MURDERED IRA man Peter Butterly had been heavily involved in dissident Republicanism for over 15 years.
The Louth man had been a massive target for the Garda Special Detective Unit since his teenage years when he was strongly linked to Real IRA founder Michael McKevitt – who was later found liable for the Omagh bomb atrocity.
After his mentor McKevitt was jailed for 20 years for directing the activities of a terrorist organisation, Butterly's stock continued to rise in dissident Republicanism.
Sources say he forged close links with the organisation's Northern leadership and was one of four leaders of the Real IRA.
A source said: "At his peak – this lad was massive. He was in charge of a huge patch which included Co Louth and Co Meath."
A non-drinker and non-smoker, sources say Butterly was "completely devoted" to his wife Eithne and three children aged between four and 14. He was a talented GAA footballer and is believed to have represented Louth.
But he was also devoted to an extreme form of Republicanism and sources say that he was directly involved in at least four armed robberies and on the "sidelines" of a number of murders.
Problems started for Butterly because of his close friendship with Seamus McGreevy, who committed suicide at his home in Gormanstown in February, 2010.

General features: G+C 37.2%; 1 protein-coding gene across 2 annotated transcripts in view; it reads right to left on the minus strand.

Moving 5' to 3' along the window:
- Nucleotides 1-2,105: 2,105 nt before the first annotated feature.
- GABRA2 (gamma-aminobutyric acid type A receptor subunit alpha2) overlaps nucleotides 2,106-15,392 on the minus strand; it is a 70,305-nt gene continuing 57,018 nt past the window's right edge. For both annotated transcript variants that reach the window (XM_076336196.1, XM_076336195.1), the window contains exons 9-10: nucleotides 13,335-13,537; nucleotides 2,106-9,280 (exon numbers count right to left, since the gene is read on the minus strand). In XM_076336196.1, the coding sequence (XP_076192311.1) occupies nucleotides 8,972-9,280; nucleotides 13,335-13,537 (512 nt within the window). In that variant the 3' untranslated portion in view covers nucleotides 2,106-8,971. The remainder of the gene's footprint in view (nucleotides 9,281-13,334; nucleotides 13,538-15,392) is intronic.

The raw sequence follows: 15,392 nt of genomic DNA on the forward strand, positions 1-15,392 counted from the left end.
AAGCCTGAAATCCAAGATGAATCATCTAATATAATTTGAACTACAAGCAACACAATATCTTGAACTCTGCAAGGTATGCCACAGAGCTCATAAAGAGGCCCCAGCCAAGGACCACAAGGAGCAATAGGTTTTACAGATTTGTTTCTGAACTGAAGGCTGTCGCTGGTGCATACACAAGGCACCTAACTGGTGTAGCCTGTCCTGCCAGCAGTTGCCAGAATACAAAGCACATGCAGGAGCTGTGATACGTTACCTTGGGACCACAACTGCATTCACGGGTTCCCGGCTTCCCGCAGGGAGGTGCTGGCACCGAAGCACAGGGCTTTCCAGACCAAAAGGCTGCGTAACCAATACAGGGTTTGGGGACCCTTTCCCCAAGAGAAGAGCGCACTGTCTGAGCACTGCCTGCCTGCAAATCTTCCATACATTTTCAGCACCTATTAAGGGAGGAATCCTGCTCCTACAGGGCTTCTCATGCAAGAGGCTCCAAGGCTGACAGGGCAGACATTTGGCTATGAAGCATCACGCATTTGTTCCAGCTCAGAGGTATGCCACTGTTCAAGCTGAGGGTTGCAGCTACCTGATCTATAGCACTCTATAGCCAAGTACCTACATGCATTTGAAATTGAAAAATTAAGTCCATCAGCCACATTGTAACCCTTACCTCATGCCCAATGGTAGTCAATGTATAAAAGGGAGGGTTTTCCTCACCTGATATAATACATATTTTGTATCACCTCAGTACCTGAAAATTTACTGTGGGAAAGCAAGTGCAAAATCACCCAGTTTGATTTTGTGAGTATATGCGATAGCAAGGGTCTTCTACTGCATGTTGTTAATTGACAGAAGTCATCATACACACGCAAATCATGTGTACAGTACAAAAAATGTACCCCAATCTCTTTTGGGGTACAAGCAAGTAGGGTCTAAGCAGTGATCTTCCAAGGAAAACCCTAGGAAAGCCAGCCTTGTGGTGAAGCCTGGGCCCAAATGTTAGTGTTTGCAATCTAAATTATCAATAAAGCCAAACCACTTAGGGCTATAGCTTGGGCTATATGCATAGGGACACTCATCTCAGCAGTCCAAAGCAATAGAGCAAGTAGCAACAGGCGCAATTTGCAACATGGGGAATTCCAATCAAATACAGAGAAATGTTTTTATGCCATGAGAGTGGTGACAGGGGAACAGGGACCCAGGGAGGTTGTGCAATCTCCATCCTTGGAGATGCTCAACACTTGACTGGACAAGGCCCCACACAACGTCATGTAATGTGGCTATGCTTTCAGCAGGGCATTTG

A month before he died, a cannabis growing operation, valued at €1,500, was discovered in a property owned by McGreevy in Co Donegal. Sources say that Butterly's friendship with the discredited McGreevy also led him to be discredited within the organisation.
At the same time, the Real IRA became ever hungrier for money in their major extortion rackets and this led to a massive feud between Butterly and Alan Ryan's mob as they competed over cash being taxed from drug dealers.
Sources say that Ryan's crew hated that Butterly was "shoving his weight around in north Dublin."
In October 2010, the elite Special Detective Unit scored a major success against Butterly when they launched an operation against him.
A haul including 3kg of TNT explosives, a light purpose general machine gun, a sawn-off shotgun, pipe bombs, more than a dozen fully assembled detonators and bomb components were found.
The seizures were linked to what was alleged to have been a bomb-making factory in Co Wexford.
Butterly was charged with membership of an illegal organisation. The Special Criminal Court heard his arrest was part of a probe into the alleged transportation of bomb components for assembly.
But after pleading not guilty, his trial collapsed as a result of a Supreme Court ruling that arrests carried out under Section 29 of the Offences Against the State Act, were unconstitutional.